Bowles and Gintis also argued that there is a correspondence principle where school mirrors work. Similarities such as extrinsic satisfaction (only doing something for rewards, not because you enjoy it eg school to get GCSEs, work to get money) socialise working class pupils to not expect a rewarding job when they leave school and this benefits the capitalist class. As a result, Marxists argue that the role of education is to transmit ruling class ideology and benefit the bourgeoisie. However, functionalists and new right disagree and argue that values are shared to create a value consensus. They argue that marxism is wrong for basing it on conflict when it is really consensus.

Functionasts such as Parsons suggest that education is meritocratic. This means that pupils are taught that they need to work hard if they want to achieve. He argues that the education system is based on this which suggests people only fail if they do not try hard enough. However, Marxists such as Bordieu argue that education promotes middle class values which means working class students fail because their values are not wanted by the school – not because of meritocracy. Ball argued that meritocracy is a myth. However, new right agree and argue that it is down to the individual to work hard and achieve.

Perhaps the main strength of explaining the role of education in transmitting ideas/ values is the functionalist view that education is used to create shared values, because it can be applied to real life education because schools do have assemblies and promote core values. Perhaps the main weakness is the postmodern view because although education is more diverse, each school still has an ETHOS that has been developed by middle class individuals.

Post modernists argue that marxists, feminists and functionalists are out of date. Liberal feminists would argue that the role of education is no longer to reinforce hegemonic masculinity but that inequality/ patriarchy is improving.

Examiner Commentary 

Mark 28/30

Conceptually detailed and located within a broad theoretical framework. Sophisticated analysis and applied clearly to the question. Explicit evaluation throughout.

Did not score maximum as at times evaluation was not fully developed, e.g. postmodernism.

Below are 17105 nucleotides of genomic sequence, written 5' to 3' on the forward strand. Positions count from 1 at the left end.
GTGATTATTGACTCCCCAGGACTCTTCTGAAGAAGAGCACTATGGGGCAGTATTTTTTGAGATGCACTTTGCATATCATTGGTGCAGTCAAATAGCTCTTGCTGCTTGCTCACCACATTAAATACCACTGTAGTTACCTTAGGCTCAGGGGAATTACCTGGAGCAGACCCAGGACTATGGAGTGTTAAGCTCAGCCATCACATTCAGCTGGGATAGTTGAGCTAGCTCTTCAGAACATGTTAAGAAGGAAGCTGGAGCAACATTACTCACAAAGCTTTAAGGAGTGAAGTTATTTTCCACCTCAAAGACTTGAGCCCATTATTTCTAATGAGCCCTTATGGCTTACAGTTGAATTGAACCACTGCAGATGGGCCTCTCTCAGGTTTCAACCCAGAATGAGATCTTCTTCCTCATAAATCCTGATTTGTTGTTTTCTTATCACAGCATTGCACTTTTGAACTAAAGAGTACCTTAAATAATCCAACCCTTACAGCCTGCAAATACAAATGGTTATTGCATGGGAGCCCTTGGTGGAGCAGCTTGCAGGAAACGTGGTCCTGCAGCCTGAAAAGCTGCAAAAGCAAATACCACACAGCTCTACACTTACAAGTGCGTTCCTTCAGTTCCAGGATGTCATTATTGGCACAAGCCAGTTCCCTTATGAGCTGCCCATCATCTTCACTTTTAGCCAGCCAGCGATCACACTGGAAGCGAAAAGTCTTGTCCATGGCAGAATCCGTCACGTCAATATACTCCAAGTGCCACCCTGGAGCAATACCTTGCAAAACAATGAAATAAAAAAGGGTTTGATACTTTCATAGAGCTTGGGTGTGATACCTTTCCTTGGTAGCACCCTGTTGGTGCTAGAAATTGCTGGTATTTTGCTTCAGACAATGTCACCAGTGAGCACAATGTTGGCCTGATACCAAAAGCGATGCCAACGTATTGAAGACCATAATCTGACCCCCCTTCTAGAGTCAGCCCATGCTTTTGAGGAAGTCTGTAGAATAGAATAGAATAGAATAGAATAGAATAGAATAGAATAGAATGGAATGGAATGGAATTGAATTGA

KT’s commentary

An obvious strength of this answer, in addition to the above is it’s clear use of the item!

They also use phrases, such as ‘a specific evaluation’ of this is….

This also shows you that you need good depth of knowledge of the basics of functionalism and Marxism, but you also need to evaluate them with specific comments and P/M to top mark band.

Source:

A-level
SOCIOLOGY
Feedback on the Examinations
Student responses and commentaries: Paper 1 7192/1 Education with Theory and Methods
Published: Autumn 2017

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A Level Sociology Essays – How to Write Them

This post offers some advice on how you might plan and write essays in the A level sociology exams. 

The sociology A level exam: general hints for writing essays

  1. Allow yourself enough time – 1.5 minutes per mark = 45 minutes for a 30 mark essay.
  2. Read the Question and the item, what is it asking you to do?
  3. Do a rough plan (5-10 mins) – initially this should be ‘arguments and evidence’ for and ‘against’ the views in the question, and a few thoughts on overall evaluations/ a conclusion. If you are being asked to look at two things, you’ll have to do this twice/ your conclusion should bring the two aspects of the essay together.
  4. Write the essay (35 mins)– aim to make 3-5 points in total (depending on the essay, either 3 deep points, or 5 (or more) shallower points). Try to make one point at least stem from the item, ideally the first point.
  5. Try to stick to the following structure in the picture above!
  6. Overall evaluations – don’t repeat yourself, and don’t overdo this, but it’s useful t tag this in before a conclusion.